Your mouth is complex. Like your body, it is susceptible to injury and infection.
Just like exercise, a healthy diet, adequate rest and regular check-ups at the doctor’s office are important in maintaining optimal overall health, proper care for your teeth in the form of daily brushing and flossing, a healthy diet and regular dental check-ups with the dentist, are necessary for great oral health that lowers your risk of injury, infection, disease and decay.
With the disturbing increase of the fear of the dentist, more and more patients are reluctant to visit the dentist. By passing up on these important, recommended, twice-yearly cleanings, patients are putting their oral health at risk. They can also be delaying treatment of oral health issues, which can prolong the patient’s discomfort and allow the dental health issue to progress.
Below is a list of common oral health issues to watch out for:
Tooth decay, more commonly called cavities are one of the most common health ailments. It is suggested that every American will get at least one cavity in his or her lifetime. Cavities can occur at any age and are the result of poor oral hygiene and a poor diet high in sugars, carbohydrates and refined, processed foods.
A dentist can quickly identify a cavity and easily fill it.
Cavities that aren’t treated may, over time progress and infect the tooth roots and gums. Untreated cavities can ultimately result in lost teeth.
Infections of the teeth often cause persistent throbbing, pain and discomfort. They can greatly impact one’s life.
A tooth abscess is usually the cause of tooth infections. With a tooth abscess, an infection develops inside the tooth (called the pulp). The infection spreads down into the roots of teeth and ultimately into the jawbone.
If not treated promptly with a root canal, the tooth infection can result in the tooth being lost.
Toothaches and Tooth Sensitivity
There are many causes to toothaches and tooth sensitivity. The most common causes include trauma to the tooth or tooth decay. As toothaches and tooth sensitivity can illicit severe, daily discomfort, and it could be a sign of tooth decay or a tooth infection, it is strongly suggested you make an appointment with your dentist as soon as possible.
Just like tooth decay, gum disease is another common oral health condition that will likely affect most patients sometime in life.
The most common form of gum disease is easy to diagnose, treat and reverse. If, however, the gum disease isn’t treated, it can progress into the more serious version: periodontal disease. Periodontal disease is harder to treat and the damage may not be reversible. Periodontal disease, if left unchecked can result in damage to the jawbone and lost teeth.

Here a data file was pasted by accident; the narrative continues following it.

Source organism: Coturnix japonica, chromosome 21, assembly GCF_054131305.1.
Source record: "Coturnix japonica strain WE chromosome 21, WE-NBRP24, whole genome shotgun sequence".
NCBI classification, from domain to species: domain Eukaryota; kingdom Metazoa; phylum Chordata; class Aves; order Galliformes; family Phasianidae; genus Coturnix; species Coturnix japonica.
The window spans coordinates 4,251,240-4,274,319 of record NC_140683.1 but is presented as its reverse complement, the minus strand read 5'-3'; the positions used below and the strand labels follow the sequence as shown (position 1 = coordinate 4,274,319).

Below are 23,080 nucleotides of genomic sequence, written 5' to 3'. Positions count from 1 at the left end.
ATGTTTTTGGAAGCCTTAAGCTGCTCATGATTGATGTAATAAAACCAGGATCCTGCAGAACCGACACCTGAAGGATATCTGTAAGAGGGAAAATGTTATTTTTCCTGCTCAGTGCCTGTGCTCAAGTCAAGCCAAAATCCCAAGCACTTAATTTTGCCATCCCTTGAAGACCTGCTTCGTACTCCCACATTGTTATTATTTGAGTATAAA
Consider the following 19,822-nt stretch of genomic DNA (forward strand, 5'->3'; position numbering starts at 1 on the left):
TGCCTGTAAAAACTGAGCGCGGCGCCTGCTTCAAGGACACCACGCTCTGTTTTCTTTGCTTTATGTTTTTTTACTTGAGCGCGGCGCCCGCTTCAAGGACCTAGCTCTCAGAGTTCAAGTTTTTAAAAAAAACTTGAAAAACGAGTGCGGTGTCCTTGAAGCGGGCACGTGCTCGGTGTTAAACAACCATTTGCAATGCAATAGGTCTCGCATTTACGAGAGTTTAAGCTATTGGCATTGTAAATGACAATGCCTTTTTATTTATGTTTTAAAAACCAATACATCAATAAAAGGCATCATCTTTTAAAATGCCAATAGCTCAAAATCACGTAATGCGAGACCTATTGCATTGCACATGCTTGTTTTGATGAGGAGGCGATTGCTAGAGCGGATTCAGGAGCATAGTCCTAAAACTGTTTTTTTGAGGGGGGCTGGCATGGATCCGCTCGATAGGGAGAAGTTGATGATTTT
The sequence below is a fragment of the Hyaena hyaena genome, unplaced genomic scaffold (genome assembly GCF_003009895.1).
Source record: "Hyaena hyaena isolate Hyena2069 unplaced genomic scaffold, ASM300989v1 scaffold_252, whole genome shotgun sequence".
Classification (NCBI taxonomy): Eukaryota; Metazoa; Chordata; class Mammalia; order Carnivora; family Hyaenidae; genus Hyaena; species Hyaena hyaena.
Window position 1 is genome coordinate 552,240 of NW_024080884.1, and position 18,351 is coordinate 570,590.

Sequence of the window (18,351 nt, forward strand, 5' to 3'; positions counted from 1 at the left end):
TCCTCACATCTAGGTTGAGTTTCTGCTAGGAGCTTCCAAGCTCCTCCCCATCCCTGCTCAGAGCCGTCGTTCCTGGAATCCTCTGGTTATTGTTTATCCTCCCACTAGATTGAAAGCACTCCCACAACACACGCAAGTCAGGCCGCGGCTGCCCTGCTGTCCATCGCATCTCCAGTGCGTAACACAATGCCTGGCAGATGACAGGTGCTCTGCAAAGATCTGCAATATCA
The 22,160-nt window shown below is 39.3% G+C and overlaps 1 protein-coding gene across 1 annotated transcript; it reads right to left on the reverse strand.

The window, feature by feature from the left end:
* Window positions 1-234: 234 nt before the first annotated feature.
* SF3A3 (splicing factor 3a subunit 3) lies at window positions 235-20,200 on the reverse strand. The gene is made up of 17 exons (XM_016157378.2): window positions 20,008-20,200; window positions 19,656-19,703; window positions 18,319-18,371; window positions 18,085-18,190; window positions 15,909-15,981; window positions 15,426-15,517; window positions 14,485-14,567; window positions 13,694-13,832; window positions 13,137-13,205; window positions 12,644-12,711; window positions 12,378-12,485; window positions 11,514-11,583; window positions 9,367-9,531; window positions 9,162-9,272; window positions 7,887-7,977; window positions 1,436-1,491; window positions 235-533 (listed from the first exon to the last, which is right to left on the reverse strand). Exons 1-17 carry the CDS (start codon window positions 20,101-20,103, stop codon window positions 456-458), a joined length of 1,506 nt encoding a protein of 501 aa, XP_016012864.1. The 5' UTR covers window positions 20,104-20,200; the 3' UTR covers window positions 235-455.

Daily flossing and brushing can help patients prevent gum disease as well as professional flossing, and root planing and scaling.
A dry mouth may seem like an annoying, but harmless oral condition. While the constant thirst and accompanying sore throat may be unpleasant, a dry mouth can greatly increase one’s risk of getting tooth decay and gum disease.
Dry mouth has many causes ranging from stress and anxiety to medication side-effects to improperly functioning saliva glands. The best treatment of dry mouth is to treat the source of the dry mouth.
Temporomandibular Joint Disorder (TMJ)
Temporomandibular Joint Disorder, or TMJ for short is a condition where the joint near the hinge of the jaw, the temporomandibular joint, gets out of alignment and doesn’t work as smoothly as it ought to.
The most common symptoms of TMJ include earaches, pain when chewing, muscle soreness and stiffness in the jaw, and pain in the neck or face.
According to WebMD, up to 15% of patients have TMJ and the condition tends to affect women more than men.
The causes of TMJ include: a dislocated jaw, an injury to the jaw, excessive teeth grinding, misaligned teeth and jaws and arthritis.
The treatment for temporomandibular joint disorder can vary greatly from simple relaxation and pain relievers to plastic mouth guards to oral surgery. The severity, cause and duration of a patient’s TMJ will determine the best treatment option.
Do you wake up in the morning with a sore jaw? You may have an oral condition called Bruxism. With Bruxism, one unconsciously grinds his or her teeth or clenches their jaw. Most Bruxism episodes occur at night when the patient is asleep.
Plastic or rubber nightguards from the dentist office are the best treatment for Bruxism.
If you experience pain or discomfort or the oral health issue is either not going away or is worsening, it is important to have your teeth and gums looked by a dental professional as soon as possible.